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CIS University Counselor

Fall 2013 Parent Newsletter


From Your University and Career Counsellors
The rst University Counsellor newsletter of the 2013-2014 school year focuses primarily on our Year 13 Parents who are now swimming in the college process pool. A quick scan of this issues content, however, will hopefully reveal that theres something here for everyone. Were hoping that you nd these newsletters helpful and informative, and not overwhelming. It cant be stressed enough that no parent can possibly fulll the role of be-all, end-all resource through this process. Of all the things parents can do, however, providing a safe place for students to communicate is, by itself, a great achievement and the most important goal you can set. In addition to these newsletters (click here to access back issues), your University Counsellors have been busy re-formatting and updating our University Counselling Website. Our goal is that it will continue to grow into a comprehensive, easily accessible resource for students and parents. As always, please feel free to email, call to arrange a meeting with your University Counsellor to fully answer your questions and concerns. Remember that your CIS University Counsellors and Career Counsellor are here to serve you as well as our students. Appointments with University Counsellors and Career Counsellor can be made by contacting our fabulous administrative assistant, Ms Brankie Wong, at: bwong@cis.edu.hk Your CIS University Counsellors! ! ! Sow Fun Dawson - sfdawson@cis.edu.hk! Robert Mansueto - mansueto@cis.edu.hk Marc Marier mmarier@cis.edu.hk Your CIS Career Counsellor Catherine Irvine - cirvine@cis.edu.hk

Whats inside Our annual University Counsellor Board Report for 2013-14 Page 2 The Rumor Mill: dont be a victim! Page 4 What should I be doing now? College-related advice for parents of younger secondary students Page 7 Mocks, transcripts, predicted and expected grades: a guide on CIS assessments and the role they play in the college process Page 9 The TOEFL: not a foot disease, nor is it likely to play a part of your childs college process Page 10 Calendar of upcoming UC workshops, Yr 13 Application deadlines and visiting unis Page 11 Humor: While were quoting Twain, heres a favorite... Page 11

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UC Board Report: Where Weve Been and Where Were Going


Just when you think you have a trend, you dont After two years of an upward trend in the percentage of students opting for higher education in the US, numbers for the class of 2013 fell back to gures more in line with historical averages. This year, 47.5% of our students going off to university will be attending institutions in the US compared with 59.5% in 2012 and 57.1% in 2011. So what does this tell us? Basically, we try to make heads or tails out of uctuations (occasionally major, but most often minor) in student country choices from year-to-year, but the fact is there are simply no long-term patterns to be discerned. And in that we should take pride. Overall, our students generally make the best choices for themselves in terms of college/university enrollment regardless of what those that have preceded them have chosen to do. Hopefully, that willingness to make individual choices is a reection of our continual effort to encourage students to not blindly follow the pack, but make decisions that will serve them best educationally, socially and personally. Having said that, here are some college/university related facts about the CIS Class of 2013: Yet again, a signicant portion (19) of our US bound graduates will be attending small, private liberal arts colleges. For the rst time ever, we will have students attending two institutions (both in California) that have never previously enrolled students from CIS; Cal Poly San Luis Obispo (Architecture) and California College of the Arts. An unusually large number of graduates received signicant merit scholarships to attend institutions in the UK (Jardine, Prince Philip, and Dickson Poons KCL Law), Hong Kong (Chinese University-4, HKU and HKUST) and the US (American Chamber of Commerce-2). The largest number of students from any one class will be embarking on medical related studies this year with four students attending medical school in Hong Kong, one in the Republic of Ireland, and one in the UK. Additionally one student will begin studies in veterinary medicine and one in dentistry, both in the UK. In keeping with past patterns, the majority of students who will be staying here in Hong Kong for their studies (this year 9 of 12) will be entering professional programs. Likewise, professional program in the UK still dominate in attracting our students over more academic subjects in the Arts, Humanities and Sciences.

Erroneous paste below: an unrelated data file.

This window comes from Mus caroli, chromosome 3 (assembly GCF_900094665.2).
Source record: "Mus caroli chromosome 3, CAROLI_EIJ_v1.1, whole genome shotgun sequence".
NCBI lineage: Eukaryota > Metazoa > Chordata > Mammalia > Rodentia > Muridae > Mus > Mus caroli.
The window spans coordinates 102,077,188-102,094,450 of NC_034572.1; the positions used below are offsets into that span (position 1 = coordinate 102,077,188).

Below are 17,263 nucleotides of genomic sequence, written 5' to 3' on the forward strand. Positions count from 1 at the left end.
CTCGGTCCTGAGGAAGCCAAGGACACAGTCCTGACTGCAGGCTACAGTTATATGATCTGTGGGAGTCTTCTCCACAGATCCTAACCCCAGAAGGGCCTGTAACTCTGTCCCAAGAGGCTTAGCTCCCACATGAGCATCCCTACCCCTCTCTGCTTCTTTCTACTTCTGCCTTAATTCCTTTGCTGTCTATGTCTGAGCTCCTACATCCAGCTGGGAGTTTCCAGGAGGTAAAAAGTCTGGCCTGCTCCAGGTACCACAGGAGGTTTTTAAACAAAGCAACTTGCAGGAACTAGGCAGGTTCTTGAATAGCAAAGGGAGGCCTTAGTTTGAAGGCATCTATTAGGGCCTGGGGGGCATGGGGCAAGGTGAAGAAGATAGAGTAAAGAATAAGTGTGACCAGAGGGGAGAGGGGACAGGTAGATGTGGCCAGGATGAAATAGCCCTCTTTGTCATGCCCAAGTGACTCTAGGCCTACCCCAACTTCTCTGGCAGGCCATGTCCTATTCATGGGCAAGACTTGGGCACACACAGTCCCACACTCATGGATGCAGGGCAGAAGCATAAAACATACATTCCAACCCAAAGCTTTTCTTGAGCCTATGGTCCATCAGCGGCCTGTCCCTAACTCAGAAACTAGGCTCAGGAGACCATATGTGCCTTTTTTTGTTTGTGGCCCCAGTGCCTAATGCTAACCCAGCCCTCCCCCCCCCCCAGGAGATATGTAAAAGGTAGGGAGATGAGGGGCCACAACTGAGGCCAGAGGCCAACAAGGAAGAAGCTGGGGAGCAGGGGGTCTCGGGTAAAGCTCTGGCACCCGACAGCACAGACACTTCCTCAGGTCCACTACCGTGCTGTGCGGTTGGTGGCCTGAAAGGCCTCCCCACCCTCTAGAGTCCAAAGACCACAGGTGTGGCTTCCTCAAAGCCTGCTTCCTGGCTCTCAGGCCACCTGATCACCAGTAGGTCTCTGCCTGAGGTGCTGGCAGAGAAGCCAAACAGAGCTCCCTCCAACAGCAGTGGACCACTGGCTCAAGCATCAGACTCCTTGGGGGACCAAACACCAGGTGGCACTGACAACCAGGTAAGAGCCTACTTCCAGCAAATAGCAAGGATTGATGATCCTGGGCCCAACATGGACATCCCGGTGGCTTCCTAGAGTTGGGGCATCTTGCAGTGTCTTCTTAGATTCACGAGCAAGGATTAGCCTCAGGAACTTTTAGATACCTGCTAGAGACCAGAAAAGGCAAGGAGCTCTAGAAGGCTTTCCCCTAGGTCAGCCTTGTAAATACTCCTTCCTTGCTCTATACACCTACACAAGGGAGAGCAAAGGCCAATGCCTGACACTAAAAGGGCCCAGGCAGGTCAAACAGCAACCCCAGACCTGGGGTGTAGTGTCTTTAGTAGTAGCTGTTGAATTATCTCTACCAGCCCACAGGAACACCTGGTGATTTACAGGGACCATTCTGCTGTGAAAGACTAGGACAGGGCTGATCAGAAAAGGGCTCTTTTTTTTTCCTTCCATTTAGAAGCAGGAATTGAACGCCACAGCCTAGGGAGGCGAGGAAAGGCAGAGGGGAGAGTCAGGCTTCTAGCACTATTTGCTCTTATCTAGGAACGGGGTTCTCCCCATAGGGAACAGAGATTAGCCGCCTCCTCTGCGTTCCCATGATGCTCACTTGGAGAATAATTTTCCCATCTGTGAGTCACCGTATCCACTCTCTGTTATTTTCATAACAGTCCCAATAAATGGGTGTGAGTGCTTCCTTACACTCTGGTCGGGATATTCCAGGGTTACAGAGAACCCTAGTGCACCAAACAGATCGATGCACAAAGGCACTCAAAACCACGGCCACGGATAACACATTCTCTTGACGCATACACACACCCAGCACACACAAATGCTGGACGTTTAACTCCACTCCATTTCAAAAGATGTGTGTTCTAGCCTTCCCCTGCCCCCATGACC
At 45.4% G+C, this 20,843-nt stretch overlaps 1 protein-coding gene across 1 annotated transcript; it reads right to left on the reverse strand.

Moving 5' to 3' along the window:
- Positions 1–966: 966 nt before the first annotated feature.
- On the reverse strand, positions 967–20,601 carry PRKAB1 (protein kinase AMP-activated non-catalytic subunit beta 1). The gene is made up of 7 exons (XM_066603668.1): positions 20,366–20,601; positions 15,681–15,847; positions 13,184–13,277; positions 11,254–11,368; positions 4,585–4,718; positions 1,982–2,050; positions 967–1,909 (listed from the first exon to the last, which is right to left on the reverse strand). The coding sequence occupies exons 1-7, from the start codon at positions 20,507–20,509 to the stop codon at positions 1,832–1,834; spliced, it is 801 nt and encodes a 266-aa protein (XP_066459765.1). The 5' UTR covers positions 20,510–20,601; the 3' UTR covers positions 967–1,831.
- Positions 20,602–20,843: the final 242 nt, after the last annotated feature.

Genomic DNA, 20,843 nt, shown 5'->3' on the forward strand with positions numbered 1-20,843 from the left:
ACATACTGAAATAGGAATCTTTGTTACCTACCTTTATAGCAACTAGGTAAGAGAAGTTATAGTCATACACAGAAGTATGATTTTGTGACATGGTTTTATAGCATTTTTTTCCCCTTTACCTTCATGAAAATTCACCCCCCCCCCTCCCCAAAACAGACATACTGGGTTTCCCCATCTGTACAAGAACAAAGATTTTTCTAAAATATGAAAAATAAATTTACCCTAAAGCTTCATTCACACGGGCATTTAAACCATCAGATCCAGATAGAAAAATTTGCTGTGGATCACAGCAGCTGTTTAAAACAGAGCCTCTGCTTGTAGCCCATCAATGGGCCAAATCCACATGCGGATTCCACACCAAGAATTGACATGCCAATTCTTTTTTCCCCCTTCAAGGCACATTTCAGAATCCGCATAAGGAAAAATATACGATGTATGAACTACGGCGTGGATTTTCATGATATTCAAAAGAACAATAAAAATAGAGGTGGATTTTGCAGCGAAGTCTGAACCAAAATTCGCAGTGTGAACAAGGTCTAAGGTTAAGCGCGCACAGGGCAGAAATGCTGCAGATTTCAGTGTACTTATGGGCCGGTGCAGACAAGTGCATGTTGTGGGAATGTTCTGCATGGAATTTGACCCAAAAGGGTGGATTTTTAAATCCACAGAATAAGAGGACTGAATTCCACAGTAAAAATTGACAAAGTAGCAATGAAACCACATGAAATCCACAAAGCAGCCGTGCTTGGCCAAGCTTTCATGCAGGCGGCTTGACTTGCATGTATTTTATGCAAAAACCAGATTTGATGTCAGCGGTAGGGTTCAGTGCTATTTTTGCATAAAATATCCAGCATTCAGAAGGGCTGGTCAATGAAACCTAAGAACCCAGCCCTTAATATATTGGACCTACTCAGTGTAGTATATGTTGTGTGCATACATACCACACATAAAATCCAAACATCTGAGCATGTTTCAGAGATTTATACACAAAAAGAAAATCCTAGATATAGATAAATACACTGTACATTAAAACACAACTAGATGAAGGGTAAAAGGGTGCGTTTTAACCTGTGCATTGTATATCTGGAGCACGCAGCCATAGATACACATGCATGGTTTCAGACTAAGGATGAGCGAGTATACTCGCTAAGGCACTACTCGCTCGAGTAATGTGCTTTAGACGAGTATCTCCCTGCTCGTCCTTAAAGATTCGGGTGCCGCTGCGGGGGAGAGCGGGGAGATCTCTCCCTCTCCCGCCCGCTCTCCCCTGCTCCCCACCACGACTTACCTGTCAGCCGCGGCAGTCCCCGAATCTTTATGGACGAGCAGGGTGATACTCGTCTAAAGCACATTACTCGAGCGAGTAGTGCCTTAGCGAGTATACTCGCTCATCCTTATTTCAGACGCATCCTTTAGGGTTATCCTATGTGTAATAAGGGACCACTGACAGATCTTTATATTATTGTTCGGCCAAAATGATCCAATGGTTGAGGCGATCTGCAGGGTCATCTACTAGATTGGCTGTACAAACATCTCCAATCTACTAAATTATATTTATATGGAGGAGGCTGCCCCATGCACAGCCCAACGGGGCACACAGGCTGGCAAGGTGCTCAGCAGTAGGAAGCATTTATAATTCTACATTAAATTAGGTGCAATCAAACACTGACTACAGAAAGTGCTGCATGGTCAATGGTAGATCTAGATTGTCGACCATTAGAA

Attached for your information are our updated school prole (including matriculation data from the class of 2013), along with historical enrollment data for both the US and the UK from 2003 through 2012. The real news on the University Counselling front, however, are the new initiatives and services that we have been able to provide to our students and parents as a result of the addition of our third counsellor. Both the reduction in individual caseload and infusion of ideas and experience that came with the addition of Marc Marier allowed us to get to know our counsellees better and once again focus time on expanding and strengthening our programs in support of students and their parents; a sampling of which are listed below.